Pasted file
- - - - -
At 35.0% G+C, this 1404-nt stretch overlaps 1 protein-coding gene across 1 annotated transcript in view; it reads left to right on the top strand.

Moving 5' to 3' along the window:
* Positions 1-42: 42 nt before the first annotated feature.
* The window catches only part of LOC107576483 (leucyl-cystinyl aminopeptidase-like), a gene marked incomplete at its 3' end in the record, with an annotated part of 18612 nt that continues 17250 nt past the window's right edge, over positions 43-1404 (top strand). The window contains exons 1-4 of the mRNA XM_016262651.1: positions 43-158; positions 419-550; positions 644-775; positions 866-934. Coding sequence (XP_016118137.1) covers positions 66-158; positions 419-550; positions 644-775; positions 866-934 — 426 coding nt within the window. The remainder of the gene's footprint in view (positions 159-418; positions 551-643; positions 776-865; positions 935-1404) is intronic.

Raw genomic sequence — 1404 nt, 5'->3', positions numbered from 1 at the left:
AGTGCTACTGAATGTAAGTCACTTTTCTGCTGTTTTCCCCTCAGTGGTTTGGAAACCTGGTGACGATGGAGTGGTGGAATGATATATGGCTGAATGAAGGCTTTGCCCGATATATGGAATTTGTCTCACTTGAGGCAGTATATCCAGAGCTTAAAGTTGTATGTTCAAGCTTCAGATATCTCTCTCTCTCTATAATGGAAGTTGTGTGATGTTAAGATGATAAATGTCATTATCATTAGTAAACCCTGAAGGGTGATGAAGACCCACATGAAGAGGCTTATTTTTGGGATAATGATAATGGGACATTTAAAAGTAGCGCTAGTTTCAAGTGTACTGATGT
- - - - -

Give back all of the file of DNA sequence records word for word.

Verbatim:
At 35.0% G+C, this 1404-nt stretch overlaps 1 protein-coding gene across 1 annotated transcript in view; it reads left to right on the top strand.

Moving 5' to 3' along the window:
* Positions 1-42: 42 nt before the first annotated feature.
* The window catches only part of LOC107576483 (leucyl-cystinyl aminopeptidase-like), a gene marked incomplete at its 3' end in the record, with an annotated part of 18612 nt that continues 17250 nt past the window's right edge, over positions 43-1404 (top strand). The window contains exons 1-4 of the mRNA XM_016262651.1: positions 43-158; positions 419-550; positions 644-775; positions 866-934. Coding sequence (XP_016118137.1) covers positions 66-158; positions 419-550; positions 644-775; positions 866-934 — 426 coding nt within the window. The remainder of the gene's footprint in view (positions 159-418; positions 551-643; positions 776-865; positions 935-1404) is intronic.

Raw genomic sequence — 1404 nt, 5'->3', positions numbered from 1 at the left:
AGTGCTACTGAATGTAAGTCACTTTTCTGCTGTTTTCCCCTCAGTGGTTTGGAAACCTGGTGACGATGGAGTGGTGGAATGATATATGGCTGAATGAAGGCTTTGCCCGATATATGGAATTTGTCTCACTTGAGGCAGTATATCCAGAGCTTAAAGTTGTATGTTCAAGCTTCAGATATCTCTCTCTCTCTATAATGGAAGTTGTGTGATGTTAAGATGATAAATGTCATTATCATTAGTAAACCCTGAAGGGTGATGAAGACCCACATGAAGAGGCTTATTTTTGGGATAATGATAATGGGACATTTAAAAGTAGCGCTAGTTTCAAGTGTACTGATGT